Multiple Health Risk Behaviors in Young Adult Smokers: Stages of Change and Stability over Time Academic Article uri icon

abstract

  • Abstract Background Health risk behaviors (HRBs) are common, yet not well understood in young adult smokers. Purpose We examined HRB profiles over 12 months in young adult smokers participating in a Facebook smoking cessation intervention clinical trial. Methods Participants (N = 500; age M = 20.9 years; 54.6% women) were recruited online and randomized to receive either a 3-month Facebook smoking cessation intervention or referral to Smokefree.gov (control). A Health Risk Assessment determined risk for 10 behaviors at baseline and 3, 6, and 12 months. Latent class analysis (LCA) and latent transition analysis (LTA) were used to identify patterns of HRBs and changes over time. Results At baseline, participants reported an average of 5.4 (standard deviation [SD] = 1.7) risk behaviors, including smoking (100%), high-fat diet (84.8%), poor sleep hygiene (71.6%), and low fruit and vegetable intake (69.4%). A 3-class model fit the data best at baseline and all follow-up time points: low risk (28.8% at baseline) with low likelihood of risk on all behaviors except smoking, substance use risk (14.0% at baseline) characterized by heavy episodic drinking, cannabis use, and other illicit drug use, and metabolic risk (57.2% at baseline), with a high percentage of members at risk for a low fruit and vegetable intake, high-fat diet, inactivity, stress, and poor sleep hygiene. Classes were very stable at 3, 6, and 12 months, with few participants transitioning between classes. Conclusions Most young adult smokers engaged in multiple risk behaviors, with meaningful clustering of behaviors, and demonstrated stability over a year’s time. In addition to smoking, targets for intervention are co-occurring substance use and metabolic risk behaviors. Clinical Trials Registration NCT02207036.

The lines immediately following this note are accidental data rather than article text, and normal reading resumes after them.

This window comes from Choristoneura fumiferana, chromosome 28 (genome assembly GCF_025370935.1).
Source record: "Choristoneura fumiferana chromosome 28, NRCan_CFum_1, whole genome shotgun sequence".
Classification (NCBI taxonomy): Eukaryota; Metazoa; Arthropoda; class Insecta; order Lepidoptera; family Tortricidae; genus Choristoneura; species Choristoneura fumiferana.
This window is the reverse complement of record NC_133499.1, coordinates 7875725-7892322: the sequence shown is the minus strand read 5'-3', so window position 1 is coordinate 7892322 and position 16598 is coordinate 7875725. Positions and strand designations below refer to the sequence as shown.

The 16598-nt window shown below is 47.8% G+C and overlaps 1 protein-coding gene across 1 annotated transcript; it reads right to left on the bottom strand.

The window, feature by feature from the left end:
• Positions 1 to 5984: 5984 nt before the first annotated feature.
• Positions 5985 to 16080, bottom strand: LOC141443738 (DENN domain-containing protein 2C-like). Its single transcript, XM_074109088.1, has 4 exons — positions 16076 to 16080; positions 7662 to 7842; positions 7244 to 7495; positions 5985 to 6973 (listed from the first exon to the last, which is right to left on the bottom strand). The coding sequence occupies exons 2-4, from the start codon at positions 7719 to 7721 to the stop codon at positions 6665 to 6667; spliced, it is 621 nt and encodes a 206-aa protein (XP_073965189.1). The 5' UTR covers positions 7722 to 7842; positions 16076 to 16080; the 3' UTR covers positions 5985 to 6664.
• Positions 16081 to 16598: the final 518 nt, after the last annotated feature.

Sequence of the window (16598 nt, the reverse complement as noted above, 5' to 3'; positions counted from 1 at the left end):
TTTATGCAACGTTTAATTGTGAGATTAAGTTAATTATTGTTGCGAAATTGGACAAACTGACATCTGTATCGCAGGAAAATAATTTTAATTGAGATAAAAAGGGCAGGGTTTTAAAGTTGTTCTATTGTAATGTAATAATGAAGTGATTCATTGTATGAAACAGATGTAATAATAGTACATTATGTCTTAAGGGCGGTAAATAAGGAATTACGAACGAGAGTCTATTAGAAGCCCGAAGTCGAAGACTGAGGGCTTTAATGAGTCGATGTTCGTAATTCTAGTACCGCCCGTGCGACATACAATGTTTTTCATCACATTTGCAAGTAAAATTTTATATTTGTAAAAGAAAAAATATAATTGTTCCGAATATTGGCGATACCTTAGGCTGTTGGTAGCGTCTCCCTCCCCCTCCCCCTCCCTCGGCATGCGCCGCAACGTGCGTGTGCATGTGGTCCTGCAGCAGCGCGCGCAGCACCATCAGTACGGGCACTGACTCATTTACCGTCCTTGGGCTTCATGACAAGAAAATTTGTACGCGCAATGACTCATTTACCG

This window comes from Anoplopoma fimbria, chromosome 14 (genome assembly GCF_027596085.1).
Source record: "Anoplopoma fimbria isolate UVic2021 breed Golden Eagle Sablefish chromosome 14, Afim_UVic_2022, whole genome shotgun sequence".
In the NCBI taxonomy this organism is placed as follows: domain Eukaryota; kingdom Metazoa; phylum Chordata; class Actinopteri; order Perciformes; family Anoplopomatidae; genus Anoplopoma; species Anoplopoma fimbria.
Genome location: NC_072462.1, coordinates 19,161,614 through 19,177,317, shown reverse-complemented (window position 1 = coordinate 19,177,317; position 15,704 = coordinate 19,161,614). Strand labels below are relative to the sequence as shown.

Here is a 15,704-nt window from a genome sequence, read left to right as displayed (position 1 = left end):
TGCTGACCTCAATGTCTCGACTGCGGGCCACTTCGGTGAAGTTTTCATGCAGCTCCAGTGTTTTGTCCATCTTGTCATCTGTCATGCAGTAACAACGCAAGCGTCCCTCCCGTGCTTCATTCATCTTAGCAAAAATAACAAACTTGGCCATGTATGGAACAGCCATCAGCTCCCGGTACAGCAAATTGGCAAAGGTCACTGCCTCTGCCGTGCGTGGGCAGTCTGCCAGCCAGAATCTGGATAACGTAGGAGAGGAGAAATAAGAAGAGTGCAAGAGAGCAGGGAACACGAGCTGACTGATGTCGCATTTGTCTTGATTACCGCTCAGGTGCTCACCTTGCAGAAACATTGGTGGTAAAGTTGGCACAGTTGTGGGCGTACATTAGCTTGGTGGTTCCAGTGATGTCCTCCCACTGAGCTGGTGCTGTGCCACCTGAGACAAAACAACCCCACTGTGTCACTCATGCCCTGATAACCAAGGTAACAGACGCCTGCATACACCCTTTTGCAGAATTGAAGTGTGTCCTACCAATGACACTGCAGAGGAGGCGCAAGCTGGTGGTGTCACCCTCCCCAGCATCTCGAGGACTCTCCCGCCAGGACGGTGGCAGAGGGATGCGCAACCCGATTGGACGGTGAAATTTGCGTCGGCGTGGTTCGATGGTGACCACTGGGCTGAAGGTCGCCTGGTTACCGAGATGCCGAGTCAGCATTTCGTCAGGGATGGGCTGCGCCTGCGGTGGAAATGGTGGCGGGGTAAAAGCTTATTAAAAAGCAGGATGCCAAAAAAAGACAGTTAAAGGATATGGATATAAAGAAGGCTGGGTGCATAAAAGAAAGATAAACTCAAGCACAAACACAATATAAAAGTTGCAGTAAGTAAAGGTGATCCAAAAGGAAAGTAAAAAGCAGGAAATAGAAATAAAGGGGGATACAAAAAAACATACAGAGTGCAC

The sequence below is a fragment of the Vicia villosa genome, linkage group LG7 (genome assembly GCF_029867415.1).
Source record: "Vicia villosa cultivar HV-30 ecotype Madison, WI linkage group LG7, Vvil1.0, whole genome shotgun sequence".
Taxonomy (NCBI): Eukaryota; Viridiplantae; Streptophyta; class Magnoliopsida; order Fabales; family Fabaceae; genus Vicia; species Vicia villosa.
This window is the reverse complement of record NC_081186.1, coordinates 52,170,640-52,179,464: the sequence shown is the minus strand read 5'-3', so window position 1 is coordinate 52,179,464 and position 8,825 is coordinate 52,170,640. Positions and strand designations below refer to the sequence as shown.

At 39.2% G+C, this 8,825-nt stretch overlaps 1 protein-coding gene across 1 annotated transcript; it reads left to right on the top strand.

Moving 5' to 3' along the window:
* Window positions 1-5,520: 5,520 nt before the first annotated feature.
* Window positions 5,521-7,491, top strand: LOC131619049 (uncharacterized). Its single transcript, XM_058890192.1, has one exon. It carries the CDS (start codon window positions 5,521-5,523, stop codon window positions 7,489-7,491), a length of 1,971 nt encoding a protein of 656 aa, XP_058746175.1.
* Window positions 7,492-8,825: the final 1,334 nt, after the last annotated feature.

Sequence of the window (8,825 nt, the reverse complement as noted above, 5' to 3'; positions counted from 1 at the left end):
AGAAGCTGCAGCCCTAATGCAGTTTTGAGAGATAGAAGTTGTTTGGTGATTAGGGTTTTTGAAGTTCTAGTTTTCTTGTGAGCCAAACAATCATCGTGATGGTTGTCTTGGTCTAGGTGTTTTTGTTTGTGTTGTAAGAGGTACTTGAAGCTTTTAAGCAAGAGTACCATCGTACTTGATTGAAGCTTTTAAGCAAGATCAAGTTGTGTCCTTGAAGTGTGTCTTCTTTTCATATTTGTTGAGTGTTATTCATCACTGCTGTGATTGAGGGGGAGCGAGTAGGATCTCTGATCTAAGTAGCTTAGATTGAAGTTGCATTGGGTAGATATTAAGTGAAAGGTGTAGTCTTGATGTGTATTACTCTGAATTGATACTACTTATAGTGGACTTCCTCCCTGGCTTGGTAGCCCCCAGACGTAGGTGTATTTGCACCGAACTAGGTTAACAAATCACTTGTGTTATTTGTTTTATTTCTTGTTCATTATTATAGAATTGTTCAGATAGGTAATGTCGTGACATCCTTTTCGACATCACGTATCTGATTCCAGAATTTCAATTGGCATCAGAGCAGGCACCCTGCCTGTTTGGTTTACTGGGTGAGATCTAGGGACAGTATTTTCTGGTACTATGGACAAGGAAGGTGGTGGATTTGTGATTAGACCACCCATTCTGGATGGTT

authors

  • Ramo, Danielle E
  • Thrul, Johannes
  • Vogel, Erin A
  • Delucchi, Kevin
  • Prochaska, Judith J

publication date

  • January 24, 2020